“Our preference, obviously, would be working in, or having worked in our league.”

Mr. Wallace also confirmed that even yesterday morning, the club received further applications for the post.

“We’ve received CVs from some candidates, direct contact from other individuals and contact made by agents and representatives on behalf of others.

“However, it’s also true that we have made contact with individuals we believe could take the club forward.

“We have spoken to some and we will be speaking to others before any short-list is agreed.

“And we will also take advice from individuals within the footballing family as we believe it would be very important to research information on potential candidates and, in that regard, secure references from individuals who would be respected within the football family in Ireland.


“Contact will be made and discussions will take place with other managers and players and ex-managers and ex-players, which will help us secure information on the candidates so that any new manager will be in a position to hit the ground running.

“Our intention to is to draw up a small short-list after our research has been completed - a short-list of three or, possibly four individuals - and then formally interview those candidates before a decision will be made.”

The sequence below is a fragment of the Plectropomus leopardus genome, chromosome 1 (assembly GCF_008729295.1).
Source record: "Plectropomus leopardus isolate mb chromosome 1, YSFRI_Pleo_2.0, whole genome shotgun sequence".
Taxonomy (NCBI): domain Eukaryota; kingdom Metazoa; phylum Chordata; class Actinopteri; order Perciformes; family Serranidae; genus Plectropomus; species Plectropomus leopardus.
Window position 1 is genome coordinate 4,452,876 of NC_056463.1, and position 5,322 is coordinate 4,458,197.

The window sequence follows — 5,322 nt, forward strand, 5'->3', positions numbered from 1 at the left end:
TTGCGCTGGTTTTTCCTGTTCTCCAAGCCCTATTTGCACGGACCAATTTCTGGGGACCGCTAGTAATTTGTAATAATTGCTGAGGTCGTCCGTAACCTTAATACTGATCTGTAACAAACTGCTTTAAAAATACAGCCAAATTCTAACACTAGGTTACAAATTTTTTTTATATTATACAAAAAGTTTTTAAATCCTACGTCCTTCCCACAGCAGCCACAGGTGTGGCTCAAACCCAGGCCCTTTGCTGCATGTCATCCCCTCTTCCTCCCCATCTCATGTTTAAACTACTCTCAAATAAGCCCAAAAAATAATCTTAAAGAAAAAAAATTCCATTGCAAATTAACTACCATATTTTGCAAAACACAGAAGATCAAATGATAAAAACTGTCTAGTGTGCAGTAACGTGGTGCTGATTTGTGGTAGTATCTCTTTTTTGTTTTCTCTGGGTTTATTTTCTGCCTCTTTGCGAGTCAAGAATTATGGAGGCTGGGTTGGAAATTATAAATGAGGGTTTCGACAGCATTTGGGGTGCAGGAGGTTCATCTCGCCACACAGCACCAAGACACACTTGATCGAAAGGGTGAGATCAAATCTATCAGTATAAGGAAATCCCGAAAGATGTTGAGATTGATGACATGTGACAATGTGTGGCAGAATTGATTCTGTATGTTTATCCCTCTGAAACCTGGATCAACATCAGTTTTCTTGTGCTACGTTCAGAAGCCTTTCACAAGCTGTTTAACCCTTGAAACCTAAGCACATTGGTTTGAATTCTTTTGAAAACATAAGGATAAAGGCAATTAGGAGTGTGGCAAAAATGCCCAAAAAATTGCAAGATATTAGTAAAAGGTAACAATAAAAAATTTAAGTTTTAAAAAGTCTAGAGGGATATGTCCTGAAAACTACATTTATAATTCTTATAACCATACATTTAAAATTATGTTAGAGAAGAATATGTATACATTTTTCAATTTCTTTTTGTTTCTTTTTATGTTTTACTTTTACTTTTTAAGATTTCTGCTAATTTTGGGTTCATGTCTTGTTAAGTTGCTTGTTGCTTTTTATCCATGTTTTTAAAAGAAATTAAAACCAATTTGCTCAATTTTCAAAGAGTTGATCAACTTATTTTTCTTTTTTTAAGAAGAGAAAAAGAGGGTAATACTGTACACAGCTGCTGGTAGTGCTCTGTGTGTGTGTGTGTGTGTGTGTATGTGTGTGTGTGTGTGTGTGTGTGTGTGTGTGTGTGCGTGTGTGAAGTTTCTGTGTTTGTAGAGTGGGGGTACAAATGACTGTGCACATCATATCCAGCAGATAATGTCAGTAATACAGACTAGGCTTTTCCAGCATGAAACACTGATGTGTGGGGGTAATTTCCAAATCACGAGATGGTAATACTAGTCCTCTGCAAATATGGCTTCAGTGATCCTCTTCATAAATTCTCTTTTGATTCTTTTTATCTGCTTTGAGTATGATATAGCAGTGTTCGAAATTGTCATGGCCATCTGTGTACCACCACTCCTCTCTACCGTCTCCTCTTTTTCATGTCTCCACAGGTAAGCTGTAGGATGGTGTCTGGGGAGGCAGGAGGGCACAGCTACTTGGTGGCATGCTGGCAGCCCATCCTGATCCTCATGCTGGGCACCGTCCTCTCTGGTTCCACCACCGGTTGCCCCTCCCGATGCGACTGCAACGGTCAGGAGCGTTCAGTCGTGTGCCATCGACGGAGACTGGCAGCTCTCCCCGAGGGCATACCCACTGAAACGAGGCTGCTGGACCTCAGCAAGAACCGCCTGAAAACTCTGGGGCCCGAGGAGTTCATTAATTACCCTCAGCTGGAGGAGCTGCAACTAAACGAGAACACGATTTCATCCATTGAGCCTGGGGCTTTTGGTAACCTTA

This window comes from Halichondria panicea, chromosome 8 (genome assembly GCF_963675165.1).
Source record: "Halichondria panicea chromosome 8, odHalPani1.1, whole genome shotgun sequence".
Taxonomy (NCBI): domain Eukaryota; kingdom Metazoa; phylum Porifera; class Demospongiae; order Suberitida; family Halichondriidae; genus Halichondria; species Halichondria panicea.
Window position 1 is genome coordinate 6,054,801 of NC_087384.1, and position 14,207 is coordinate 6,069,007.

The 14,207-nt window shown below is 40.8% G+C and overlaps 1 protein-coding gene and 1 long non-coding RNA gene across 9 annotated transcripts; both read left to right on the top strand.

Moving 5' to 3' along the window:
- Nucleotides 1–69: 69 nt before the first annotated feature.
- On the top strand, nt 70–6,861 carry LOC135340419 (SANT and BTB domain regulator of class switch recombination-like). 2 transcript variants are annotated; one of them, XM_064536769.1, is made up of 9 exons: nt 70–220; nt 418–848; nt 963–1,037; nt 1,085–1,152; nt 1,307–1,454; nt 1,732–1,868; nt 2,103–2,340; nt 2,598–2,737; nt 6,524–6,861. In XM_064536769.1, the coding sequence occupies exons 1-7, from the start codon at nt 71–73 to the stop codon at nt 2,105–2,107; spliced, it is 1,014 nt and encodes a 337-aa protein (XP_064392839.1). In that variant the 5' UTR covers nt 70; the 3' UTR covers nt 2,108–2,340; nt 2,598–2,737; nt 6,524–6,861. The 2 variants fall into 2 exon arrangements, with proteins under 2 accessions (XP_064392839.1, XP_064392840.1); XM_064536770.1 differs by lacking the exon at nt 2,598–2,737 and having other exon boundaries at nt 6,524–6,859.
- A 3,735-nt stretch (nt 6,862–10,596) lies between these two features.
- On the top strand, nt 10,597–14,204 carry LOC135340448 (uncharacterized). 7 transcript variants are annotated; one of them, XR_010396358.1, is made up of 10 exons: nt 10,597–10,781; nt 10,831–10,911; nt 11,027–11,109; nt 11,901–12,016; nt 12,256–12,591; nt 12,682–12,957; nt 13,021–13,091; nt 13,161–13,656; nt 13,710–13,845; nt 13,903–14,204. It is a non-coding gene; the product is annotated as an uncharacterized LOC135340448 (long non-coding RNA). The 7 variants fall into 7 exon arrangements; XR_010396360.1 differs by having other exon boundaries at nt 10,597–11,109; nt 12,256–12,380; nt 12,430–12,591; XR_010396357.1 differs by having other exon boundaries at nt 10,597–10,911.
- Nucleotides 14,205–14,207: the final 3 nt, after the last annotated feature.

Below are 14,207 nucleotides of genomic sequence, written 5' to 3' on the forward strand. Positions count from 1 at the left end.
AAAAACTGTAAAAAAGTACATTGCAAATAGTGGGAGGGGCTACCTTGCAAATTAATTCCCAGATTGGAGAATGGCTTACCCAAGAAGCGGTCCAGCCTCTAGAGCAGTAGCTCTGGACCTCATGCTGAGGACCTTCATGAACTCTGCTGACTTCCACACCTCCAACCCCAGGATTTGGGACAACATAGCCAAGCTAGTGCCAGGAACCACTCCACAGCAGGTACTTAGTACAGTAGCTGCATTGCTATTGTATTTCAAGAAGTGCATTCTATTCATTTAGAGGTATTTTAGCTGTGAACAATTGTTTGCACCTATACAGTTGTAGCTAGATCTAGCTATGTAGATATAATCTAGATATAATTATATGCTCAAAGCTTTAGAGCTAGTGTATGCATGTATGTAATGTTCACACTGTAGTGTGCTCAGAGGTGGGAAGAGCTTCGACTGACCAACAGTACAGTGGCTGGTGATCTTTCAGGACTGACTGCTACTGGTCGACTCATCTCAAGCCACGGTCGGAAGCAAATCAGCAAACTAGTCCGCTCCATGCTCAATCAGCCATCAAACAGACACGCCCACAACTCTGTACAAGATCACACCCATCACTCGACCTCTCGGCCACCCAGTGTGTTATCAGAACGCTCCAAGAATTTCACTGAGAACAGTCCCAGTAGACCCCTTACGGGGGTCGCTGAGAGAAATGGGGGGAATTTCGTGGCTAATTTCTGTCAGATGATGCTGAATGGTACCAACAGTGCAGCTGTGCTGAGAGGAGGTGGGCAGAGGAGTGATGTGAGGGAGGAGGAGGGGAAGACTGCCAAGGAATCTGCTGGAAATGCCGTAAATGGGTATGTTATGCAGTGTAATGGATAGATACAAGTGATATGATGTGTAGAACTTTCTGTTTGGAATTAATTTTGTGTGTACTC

Mr. Wallace felt that on this occasion, time was on the side of the club, but he also hoped that any new boss would be in place before the end of the current month.

“Our chairman is currently on business in America and when he returns next week, we hope to be in a position to discuss the candidates and formulate the short-list of possible candidates.”

Delighted With Response

Mr. Wallace was also delighted with the response received, suggesting that the club’s decision not to advertise the post had been a positive one.

“We opted not to advertise the post and we felt the position would advertise itself and that has proved to be the case. We have attracted well qualified applicants from Ireland, England and Scotland, a good cross-section of people from within the League of Ireland who appear to be very interested in managing Derry City Football Club.

“Time will tell on how many actually tick the boxes, but from our point of view it’s good to realise that we remain one of the bigger clubs in Irish football, something which may have escaped us in he past.

“Having prepared players for football across the Channel has, obviously, been pivotal and in that regard we have gained huge respect from many top clubs in England.

“We are now well known and highly respected for our work on the transfer front and our reputation for developing talented young players continues to grow.

“So it’s now just about attempting to win leagues and cups at League of Ireland level, it’s much, much more than that,” concluded the Financial Director.